Did bands of unruly kids act as thugs for Obama in the Texas caucuses? Does Obama win caucuses in general because his supporters threaten defenseless, cowering Clintonites? That is the accusation included in comments on a post by my co-blogger Nancy Jane Moore.
Nancy has already responded once, noting that her experience in a caucus in Austin wasn't anything like that described by "K." She hasn't had a chance to respond yet to "JamesK." (The same person as K? There's no way to tell. Neither K nor JamesK posted a profile.)
I can only speak for my experience in Kansas. I went to a caucus in Lawrence that drew 2,200 people, far more than the handful of folks who usually attend. I live near the University of Kansas, and this caucus site was filled with college students. There were also many folks my age and older. (I'm 55.) I didn't see anyone intimidating anyone. We milled around for several hours, got tired, foot sore and hungry. We laughed and discussed politics, but no hoards of students were doing anything to Clinton supporters. I didn't even seen any individuals being impolite to anyone.
Hillary Clinton's supporters did seem miserable, though. There were barely enough of them to make up the 15 percent required for their candidate to be counted in the caucus. They sat quietly in one corner, looking rather stunned.
But this accusation of thuggery intrigued me, so I looked farther into what happened in Texas. I searched Google News, using the keywords Texas, caucus, police.
What I found were complaints about overwhelmed caucus sites and some concern about the large crowds getting out of hand. I found one incident where an Obama backer may have mishandled things and one or possibly two incidents where a Clinton backer mishandled things. For that last incident, involving former Dallas City Council member Sandra Crenshaw, even the local newspaper seemed to waffle over time about what happened and who was to blame.
So far, I haven't found any evidence of Obama's young supporters -- or any of his supporters -- engaging in wholesale intimidation.
Working backwards through time, this is what I found.
Dallas Morning News editorial
And if party leaders had any lingering uncertainty about the urgent need to simplify this process, the almost-too-strange-to-be-true Sandra Crenshaw saga should convince them to start rewriting their rules. The former Dallas City Council member ran a caucus that nearly turned violent and eventually ended in a standoff at a police substation after Ms. Crenshaw told Obama supporters that she planned to alter voting totals to bolster Mrs. Clinton.Associated Press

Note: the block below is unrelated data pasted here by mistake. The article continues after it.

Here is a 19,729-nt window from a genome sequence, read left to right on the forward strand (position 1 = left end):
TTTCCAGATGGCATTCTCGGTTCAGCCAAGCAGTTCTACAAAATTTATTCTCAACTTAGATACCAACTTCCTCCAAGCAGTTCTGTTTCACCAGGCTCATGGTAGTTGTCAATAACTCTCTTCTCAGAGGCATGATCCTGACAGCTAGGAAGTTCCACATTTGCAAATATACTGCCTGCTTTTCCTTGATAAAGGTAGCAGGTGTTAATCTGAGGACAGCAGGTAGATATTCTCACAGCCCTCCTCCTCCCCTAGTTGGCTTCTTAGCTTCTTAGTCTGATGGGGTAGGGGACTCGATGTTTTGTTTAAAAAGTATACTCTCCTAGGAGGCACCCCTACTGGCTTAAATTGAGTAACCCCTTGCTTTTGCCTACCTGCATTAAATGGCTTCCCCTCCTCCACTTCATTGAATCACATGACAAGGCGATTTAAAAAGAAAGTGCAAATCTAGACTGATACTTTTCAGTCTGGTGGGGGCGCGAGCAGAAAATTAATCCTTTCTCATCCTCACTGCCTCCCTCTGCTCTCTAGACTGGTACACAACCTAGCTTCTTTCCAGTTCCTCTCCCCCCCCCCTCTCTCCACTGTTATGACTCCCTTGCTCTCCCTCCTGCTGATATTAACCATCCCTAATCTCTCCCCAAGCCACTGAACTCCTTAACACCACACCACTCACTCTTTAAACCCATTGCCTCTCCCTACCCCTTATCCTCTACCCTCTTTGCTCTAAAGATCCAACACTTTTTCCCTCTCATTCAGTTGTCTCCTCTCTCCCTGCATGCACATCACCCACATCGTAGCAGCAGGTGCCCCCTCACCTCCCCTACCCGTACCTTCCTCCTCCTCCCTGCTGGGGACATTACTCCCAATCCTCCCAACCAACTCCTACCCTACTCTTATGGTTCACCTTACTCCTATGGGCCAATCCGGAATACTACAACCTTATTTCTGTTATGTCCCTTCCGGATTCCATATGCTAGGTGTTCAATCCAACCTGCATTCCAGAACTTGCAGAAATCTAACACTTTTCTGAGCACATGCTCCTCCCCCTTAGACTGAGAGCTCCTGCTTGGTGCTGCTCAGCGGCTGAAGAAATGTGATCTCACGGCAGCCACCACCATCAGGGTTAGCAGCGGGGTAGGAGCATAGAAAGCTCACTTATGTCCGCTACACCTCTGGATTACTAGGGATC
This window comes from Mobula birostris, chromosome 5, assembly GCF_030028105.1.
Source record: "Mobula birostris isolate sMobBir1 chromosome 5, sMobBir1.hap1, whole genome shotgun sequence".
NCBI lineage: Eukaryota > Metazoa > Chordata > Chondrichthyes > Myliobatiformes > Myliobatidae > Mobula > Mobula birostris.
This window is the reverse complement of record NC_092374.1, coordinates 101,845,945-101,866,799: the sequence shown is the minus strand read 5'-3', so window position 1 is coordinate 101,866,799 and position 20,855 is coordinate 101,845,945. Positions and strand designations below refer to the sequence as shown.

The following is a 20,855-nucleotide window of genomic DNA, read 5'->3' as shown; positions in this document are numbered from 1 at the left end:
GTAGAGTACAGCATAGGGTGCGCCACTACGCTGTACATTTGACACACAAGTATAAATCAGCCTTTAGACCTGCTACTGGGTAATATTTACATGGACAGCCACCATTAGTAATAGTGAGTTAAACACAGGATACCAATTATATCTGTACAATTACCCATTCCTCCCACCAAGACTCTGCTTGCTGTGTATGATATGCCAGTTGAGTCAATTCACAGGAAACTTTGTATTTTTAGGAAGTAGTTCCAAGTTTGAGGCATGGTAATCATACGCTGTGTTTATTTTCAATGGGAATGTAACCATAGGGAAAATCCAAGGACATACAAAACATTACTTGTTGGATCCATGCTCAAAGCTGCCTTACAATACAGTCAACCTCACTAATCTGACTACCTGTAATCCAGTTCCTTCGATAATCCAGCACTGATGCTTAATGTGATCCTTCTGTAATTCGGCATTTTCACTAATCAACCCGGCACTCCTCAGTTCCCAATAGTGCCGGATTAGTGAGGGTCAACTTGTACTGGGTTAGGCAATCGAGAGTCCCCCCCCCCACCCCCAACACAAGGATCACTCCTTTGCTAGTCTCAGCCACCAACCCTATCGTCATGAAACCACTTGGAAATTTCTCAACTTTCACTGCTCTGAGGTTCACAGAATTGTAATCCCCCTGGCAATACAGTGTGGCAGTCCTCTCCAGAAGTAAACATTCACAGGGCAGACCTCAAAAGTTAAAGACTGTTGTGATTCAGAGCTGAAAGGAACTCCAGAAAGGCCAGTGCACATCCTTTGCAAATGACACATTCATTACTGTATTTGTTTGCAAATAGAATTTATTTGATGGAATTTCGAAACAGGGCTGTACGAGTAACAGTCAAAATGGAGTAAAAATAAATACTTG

In Hidalgo County, a border stronghold for Clinton, the count has been stymied because Democratic chairman Juan Maldonado changed his cell phone number after losing re-election and wasn't available for several days at his business, a bail-bond office that also offers state teacher certification.Associated Press
Tempers flared among emotional supporters of Clinton and Obama. Birnberg said Houston police were dispatched to a half-dozen locations to keep matters under control.Dallas Morning News
"Someone walking into a room with a blue uniform on has a very calming effect," he said.
Among the major complaints being investigated in Dallas County on Wednesday were reports that an Oak Cliff precinct chairwoman, former Dallas City Council member Sandra Crenshaw, was tailed to a Dallas police station by election volunteers. They say she said she was taking sign-in sheets home to "correct" them.Dallas Morning News
In another incident, an Obama backer from New York took over a caucus at Florence Middle School in southeast Dallas, and somehow lost all of the sign-in sheets dedicated to Mrs. Clinton.
"We're collecting information and we're forwarding it to the state" Democratic Party, Ms. Ewing said. "We're trying to weed out what's real from what's not."
Election volunteers trailed former Dallas City Council member Sandra Crenshaw, who was serving as a precinct chairwoman, through Oak Cliff late Tuesday. They allege that she sent away hundreds of angry convention-goers and told them she was taking sign-in documents favoring Barack Obama home to "correct them."Meanwhile, Salon posted an account of a caucus in San Antonio. Here are other reports from CBS News, The Washington Post, and the Austin American-Statesmen. The Washington Post and Austin American-Statesmen have the most in-depth review of problems in the Texas caucuses.
Ms. Crenshaw, who supports Hillary Rodham Clinton, paints a different picture – of a mob of Obama supporters from other states who were so unruly that she had to seek refuge at a police substation.